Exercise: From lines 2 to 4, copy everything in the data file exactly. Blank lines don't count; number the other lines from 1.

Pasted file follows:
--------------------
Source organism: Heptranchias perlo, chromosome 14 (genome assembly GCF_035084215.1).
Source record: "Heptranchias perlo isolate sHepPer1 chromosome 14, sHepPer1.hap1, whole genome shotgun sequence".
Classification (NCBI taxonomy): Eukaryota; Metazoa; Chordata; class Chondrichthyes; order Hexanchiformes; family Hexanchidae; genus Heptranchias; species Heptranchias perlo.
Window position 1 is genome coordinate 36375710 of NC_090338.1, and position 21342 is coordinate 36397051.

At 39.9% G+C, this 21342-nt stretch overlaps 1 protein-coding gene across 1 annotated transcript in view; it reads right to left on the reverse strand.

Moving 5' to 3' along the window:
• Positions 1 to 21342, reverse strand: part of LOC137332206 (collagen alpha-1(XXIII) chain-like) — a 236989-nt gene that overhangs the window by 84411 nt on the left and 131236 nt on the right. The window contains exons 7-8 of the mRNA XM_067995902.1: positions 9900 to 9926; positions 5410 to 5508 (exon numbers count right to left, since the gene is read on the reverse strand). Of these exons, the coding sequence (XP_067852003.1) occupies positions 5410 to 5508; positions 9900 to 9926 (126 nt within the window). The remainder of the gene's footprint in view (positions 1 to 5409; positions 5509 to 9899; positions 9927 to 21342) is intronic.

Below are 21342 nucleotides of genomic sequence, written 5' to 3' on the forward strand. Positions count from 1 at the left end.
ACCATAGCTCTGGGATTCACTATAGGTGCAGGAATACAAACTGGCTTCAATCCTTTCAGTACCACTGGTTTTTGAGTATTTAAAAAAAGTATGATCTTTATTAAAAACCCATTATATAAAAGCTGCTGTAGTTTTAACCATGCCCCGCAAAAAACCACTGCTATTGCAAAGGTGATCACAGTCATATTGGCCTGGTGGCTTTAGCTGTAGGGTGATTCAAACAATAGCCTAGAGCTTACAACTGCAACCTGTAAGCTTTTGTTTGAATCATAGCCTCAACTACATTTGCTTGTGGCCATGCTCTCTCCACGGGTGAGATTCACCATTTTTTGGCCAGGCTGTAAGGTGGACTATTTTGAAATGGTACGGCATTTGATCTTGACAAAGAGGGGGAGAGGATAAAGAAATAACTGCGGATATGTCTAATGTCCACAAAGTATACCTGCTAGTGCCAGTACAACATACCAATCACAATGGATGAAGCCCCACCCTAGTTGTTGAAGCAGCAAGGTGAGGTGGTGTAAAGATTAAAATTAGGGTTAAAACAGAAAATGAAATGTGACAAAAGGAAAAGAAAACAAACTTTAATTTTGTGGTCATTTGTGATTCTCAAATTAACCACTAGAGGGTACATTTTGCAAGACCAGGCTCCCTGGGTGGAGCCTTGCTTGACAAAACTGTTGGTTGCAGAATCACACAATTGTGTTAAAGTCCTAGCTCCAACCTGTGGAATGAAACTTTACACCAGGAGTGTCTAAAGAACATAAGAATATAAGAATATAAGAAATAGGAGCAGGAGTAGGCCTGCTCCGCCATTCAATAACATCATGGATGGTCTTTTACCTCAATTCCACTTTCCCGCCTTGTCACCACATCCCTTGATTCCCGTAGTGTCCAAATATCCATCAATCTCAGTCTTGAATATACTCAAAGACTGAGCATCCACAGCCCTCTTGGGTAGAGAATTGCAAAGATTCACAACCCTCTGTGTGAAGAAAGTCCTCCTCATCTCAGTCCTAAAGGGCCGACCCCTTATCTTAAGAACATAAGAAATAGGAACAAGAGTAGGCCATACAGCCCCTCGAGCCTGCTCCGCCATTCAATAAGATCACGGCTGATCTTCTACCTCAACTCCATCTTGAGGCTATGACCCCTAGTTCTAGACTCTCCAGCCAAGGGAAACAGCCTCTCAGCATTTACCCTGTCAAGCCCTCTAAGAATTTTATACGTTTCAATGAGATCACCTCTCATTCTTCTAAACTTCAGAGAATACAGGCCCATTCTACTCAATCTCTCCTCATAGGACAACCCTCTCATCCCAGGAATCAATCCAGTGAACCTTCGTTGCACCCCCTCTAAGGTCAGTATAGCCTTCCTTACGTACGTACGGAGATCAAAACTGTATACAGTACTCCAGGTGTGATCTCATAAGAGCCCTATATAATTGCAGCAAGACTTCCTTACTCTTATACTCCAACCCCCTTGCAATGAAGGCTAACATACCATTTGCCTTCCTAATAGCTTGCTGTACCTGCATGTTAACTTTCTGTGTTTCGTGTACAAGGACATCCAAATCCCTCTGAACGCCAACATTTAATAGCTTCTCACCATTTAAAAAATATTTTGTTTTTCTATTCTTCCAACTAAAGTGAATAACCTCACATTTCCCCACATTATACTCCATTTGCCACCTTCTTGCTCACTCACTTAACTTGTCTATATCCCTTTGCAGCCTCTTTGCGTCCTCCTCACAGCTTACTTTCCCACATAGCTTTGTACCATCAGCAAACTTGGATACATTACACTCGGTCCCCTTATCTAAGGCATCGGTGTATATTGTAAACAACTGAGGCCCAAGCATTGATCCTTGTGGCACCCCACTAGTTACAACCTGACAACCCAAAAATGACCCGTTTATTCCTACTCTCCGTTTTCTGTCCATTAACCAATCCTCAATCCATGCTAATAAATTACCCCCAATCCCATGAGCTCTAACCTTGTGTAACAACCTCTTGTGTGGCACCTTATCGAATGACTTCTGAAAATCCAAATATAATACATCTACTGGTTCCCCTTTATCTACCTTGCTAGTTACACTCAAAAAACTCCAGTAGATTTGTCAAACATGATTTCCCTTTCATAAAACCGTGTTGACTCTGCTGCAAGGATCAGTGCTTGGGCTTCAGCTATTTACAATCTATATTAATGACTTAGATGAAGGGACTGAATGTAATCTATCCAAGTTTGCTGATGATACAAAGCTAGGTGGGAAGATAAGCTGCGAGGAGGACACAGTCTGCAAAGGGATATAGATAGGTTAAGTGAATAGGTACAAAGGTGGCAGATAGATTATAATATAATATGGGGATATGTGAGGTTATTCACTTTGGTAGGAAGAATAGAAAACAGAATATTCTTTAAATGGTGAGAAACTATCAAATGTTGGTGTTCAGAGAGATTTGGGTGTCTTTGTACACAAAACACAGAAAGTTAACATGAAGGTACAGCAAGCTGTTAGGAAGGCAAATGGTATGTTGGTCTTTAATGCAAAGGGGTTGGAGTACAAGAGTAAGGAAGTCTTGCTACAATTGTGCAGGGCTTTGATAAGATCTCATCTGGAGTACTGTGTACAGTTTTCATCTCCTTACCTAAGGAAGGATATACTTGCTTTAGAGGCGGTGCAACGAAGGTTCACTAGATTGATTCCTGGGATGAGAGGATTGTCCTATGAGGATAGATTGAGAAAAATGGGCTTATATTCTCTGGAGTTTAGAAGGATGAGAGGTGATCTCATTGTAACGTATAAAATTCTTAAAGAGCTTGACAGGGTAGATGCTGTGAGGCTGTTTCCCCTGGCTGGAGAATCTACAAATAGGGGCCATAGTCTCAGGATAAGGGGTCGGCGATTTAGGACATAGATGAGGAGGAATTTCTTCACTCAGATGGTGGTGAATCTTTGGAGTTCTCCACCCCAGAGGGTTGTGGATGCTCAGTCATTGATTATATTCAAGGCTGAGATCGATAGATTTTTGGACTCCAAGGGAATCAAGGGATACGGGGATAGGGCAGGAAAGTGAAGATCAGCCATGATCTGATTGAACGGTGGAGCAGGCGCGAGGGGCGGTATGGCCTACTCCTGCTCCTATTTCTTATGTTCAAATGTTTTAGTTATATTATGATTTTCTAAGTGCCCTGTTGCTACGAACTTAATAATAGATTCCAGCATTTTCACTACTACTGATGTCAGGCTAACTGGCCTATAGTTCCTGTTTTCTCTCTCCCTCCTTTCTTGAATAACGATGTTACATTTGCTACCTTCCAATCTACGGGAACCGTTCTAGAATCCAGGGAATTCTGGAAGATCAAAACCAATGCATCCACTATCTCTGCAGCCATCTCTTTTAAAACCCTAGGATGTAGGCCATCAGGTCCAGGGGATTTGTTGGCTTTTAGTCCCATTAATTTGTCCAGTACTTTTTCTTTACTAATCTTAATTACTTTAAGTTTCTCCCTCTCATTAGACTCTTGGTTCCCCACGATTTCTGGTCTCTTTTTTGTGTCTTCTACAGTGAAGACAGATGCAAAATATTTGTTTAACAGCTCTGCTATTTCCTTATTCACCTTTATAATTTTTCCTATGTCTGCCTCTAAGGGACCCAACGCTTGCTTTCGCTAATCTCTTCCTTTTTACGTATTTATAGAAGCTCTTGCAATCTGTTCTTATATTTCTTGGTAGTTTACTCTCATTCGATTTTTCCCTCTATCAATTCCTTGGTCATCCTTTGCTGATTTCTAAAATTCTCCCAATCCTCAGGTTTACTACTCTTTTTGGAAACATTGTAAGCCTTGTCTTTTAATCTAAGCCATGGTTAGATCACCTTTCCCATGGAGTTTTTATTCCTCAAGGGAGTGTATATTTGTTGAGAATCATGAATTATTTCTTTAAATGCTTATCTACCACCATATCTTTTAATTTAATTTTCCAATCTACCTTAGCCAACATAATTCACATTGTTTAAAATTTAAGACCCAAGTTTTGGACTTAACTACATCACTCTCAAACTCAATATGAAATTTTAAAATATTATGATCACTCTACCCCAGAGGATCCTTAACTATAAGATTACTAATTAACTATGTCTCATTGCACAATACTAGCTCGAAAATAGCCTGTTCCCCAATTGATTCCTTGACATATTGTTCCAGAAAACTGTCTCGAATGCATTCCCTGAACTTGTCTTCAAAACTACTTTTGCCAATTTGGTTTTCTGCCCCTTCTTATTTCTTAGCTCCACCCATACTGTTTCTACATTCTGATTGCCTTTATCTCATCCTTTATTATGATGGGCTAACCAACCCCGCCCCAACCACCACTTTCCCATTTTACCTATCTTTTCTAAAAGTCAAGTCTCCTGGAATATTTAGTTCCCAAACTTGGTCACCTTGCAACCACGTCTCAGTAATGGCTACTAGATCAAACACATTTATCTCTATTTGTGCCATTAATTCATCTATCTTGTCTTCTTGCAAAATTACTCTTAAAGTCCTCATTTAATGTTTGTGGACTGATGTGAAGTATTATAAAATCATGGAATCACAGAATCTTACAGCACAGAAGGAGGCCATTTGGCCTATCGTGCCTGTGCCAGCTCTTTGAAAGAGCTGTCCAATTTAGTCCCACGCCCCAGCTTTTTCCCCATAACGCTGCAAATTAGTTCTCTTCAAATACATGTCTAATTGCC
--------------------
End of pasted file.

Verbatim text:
Source record: "Heptranchias perlo isolate sHepPer1 chromosome 14, sHepPer1.hap1, whole genome shotgun sequence".
Classification (NCBI taxonomy): Eukaryota; Metazoa; Chordata; class Chondrichthyes; order Hexanchiformes; family Hexanchidae; genus Heptranchias; species Heptranchias perlo.
Window position 1 is genome coordinate 36375710 of NC_090338.1, and position 21342 is coordinate 36397051.